What are the Odds?

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E ast of Ikea on Long Wharf Drive, not far from where the Mill and Quinnipiac Rivers spill into the New Haven harbor, a semi-industrial hinterland of Interstate flyovers, oil infrastructure and office buildings hides a weird and wondrous revival.

Sports Haven. You might have heard of it, but you’ve probably never walked past the modernist concrete installation above its main entrance. Maybe it’s the stigma associated with off-track horse betting places—generally reputed as seedy, unsavory spots—that’s kept you away.

It’s a stigma that Sports Haven is trying hard to overcome. In the five years since British company Sportech bought the 1979-constructed architectural gem—a wider-than-tall (but still very tall) cylinder, with an open layout in the middle—the company’s invested three quarters of a million dollars into revitalizing the place, according to Todd Hill, Sportech’s acquisition manager.

sponsored by

The Community Foundation for Greater New Haven

Of Sportech’s 15 OTBs across Connecticut, Sports Haven is, and obviously should be, its flagship, and it’s where the company is most actively trying to expand into attractions beyond betting on horses. In the fall, Sports Haven markets itself as the place to watch football every Sunday—which, given four massive projection screens towering over the main floor, a 360-degree bar in the center of the room, lots of tables scattered around and curved theater-style balconies, it very well may be. Since 2014, it’s become a noteworthy comedy venue, hosting occasional shows by fairly big-name comics—like Gilbert Gottfried, Dave Coulier and Adam Ferrara. And to burnish its casual hangout credentials, the bar offers long- and late-running happy hour specials from 4 to 8 p.m., $2 off local beers on “Wicked Wednesdays” and trivia nights every Thursday.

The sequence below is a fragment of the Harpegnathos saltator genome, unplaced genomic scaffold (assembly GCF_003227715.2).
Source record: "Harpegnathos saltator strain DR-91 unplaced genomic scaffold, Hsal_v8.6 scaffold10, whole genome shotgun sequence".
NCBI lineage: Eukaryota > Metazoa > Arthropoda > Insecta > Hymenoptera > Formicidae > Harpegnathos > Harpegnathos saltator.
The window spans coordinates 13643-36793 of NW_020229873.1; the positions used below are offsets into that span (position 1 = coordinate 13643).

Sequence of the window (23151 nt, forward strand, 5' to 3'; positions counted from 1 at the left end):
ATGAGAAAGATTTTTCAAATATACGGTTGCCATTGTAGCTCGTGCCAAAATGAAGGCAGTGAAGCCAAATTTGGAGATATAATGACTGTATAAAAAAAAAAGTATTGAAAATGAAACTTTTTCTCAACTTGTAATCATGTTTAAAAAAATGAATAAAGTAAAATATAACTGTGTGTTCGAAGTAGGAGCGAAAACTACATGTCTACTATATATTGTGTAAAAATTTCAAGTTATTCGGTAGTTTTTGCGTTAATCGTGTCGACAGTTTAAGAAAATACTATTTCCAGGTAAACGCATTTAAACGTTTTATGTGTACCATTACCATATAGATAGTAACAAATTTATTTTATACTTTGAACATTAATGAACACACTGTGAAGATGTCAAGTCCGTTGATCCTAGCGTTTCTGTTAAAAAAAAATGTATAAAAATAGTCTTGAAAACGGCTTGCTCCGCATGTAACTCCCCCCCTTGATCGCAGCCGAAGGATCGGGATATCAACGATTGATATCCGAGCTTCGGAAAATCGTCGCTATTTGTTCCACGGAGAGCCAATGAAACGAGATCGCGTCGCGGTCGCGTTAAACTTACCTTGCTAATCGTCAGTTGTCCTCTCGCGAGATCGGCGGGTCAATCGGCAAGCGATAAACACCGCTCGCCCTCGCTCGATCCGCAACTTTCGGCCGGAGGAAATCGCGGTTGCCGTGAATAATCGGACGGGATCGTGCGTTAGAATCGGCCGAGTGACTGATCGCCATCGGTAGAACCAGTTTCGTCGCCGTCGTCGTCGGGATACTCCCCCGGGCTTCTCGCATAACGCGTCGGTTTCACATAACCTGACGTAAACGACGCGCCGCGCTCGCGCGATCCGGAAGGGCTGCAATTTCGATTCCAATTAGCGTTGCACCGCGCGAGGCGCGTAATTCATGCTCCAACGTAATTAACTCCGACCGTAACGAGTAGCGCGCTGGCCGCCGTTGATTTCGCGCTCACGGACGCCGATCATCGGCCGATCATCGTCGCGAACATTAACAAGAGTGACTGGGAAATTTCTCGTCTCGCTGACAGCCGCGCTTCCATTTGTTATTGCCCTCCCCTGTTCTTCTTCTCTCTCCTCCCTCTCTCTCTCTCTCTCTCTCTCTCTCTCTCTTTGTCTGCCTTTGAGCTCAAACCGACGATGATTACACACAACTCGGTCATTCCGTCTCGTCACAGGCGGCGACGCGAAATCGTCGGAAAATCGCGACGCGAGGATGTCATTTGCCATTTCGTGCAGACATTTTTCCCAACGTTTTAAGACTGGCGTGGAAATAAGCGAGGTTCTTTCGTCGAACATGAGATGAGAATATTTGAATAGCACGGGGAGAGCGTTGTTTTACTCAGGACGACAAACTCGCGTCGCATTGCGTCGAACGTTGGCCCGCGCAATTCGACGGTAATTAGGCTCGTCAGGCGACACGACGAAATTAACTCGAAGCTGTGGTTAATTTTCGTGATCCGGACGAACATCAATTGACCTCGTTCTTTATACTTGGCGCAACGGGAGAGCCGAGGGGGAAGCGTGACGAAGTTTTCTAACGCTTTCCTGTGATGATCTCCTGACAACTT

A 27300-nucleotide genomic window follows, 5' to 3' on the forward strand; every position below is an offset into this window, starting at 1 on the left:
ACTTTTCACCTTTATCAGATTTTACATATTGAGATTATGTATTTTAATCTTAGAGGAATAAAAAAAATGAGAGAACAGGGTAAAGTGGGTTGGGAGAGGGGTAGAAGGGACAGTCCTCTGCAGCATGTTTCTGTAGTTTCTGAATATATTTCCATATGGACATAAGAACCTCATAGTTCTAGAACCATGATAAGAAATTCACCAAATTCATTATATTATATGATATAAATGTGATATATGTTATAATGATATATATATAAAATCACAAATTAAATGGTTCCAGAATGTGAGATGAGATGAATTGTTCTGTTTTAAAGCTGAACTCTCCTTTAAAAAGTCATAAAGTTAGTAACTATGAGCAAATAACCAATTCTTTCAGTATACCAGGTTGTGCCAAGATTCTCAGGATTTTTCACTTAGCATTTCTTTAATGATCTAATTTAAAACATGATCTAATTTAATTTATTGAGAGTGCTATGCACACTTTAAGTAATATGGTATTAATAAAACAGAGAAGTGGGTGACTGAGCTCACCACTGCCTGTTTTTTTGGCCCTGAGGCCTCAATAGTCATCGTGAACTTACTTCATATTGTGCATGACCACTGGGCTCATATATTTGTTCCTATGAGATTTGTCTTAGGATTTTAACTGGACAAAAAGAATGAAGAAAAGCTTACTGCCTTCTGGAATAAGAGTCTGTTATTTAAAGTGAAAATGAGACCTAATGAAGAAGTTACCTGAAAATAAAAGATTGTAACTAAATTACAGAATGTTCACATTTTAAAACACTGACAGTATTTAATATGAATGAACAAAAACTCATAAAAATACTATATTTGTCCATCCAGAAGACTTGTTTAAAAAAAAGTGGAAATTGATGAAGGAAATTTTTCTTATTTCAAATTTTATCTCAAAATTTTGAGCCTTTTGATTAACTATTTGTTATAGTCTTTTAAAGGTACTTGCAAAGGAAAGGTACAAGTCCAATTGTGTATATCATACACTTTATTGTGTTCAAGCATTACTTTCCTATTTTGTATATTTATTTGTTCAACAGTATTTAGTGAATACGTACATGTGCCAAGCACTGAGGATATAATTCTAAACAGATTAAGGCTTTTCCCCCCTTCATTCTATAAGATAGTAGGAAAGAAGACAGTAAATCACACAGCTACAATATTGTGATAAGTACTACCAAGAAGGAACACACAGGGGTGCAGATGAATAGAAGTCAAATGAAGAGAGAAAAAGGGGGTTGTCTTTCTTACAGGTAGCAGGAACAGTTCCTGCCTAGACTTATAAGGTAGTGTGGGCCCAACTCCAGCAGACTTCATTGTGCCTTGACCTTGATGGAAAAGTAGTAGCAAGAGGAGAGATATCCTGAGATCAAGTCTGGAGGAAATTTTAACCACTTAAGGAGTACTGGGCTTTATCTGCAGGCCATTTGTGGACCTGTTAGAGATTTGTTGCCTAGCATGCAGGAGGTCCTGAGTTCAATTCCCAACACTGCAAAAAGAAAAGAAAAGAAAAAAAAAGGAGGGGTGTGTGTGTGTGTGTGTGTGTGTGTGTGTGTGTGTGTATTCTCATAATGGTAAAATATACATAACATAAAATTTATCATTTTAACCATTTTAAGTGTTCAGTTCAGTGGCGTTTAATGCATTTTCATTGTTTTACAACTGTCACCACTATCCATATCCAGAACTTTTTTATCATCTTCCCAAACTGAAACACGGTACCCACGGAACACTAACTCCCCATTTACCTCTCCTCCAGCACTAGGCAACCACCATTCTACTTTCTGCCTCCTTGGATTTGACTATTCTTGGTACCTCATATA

But horses are still the bread and butter here, a point splashed across the outside of the building in the form of a 100-by-65-foot mural depicting thoroughbreds and jockeys in powerful stride. One of the great overlooked pieces of public art in New Haven, the mural, commissioned in 1995, is the work of local artist Tony Falcone, who also has several other murals around town, at Albertus Magnus, Hillhouse High School and the Peabody Museum.

According to Hill, the building has a place in national, not just local, horse racing history. He says the building housed the first simulcast facility in the United States, meaning that New Haven was the first place in America you could watch and wager on a live race.

With those four huge projection screens and an airy, wide open space to watch from, the building really does mimic the feeling of being at the track. Catching a big horse race like the Kentucky Derby here, with that last-second excitement that sweeps over a roaring crowd as the horses enter the starting gate, comes surprisingly close to the real thing.

Something you couldn’t possibly confuse for the real thing, but is pretty remarkable in its own right, is a neon installation on the outer curve of an inner wall. Rather than heading straight up the stairs into the main room as you enter, turn right and walk up the ramp that follows the shape of the building. In a hallway that feels akin to an M.C. Escher drawing colored in during an acid trip, fluorescent green thoroughbreds race across a crowd of glowing red spectators. The scene is a bizarre and delightful piece of psychedelic Americana, perhaps worth the trip alone.

It’s not the kind of thing you expect to see at an off-track betting facility, that’s for sure.

Sports Haven
600 Long Wharf Dr, New Haven (map)
Mon-Wed 11:30am-10pm, Thurs 11:30am-11pm, Fri-Sat 11:30am-midnight, Sun 11:30am-8pm
(203) 946-3252
www.sportshavenbarandgrille.com

Written by Michael Lee-Murphy. Photo #2 by Michael Lee-Murphy; others by Dan Mims.

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Michael Lee-Murphy is an Irish-born, Connecticut-raised, and Montreal-schooled reporter and writer. He blogs at A Furious Return to Basics.

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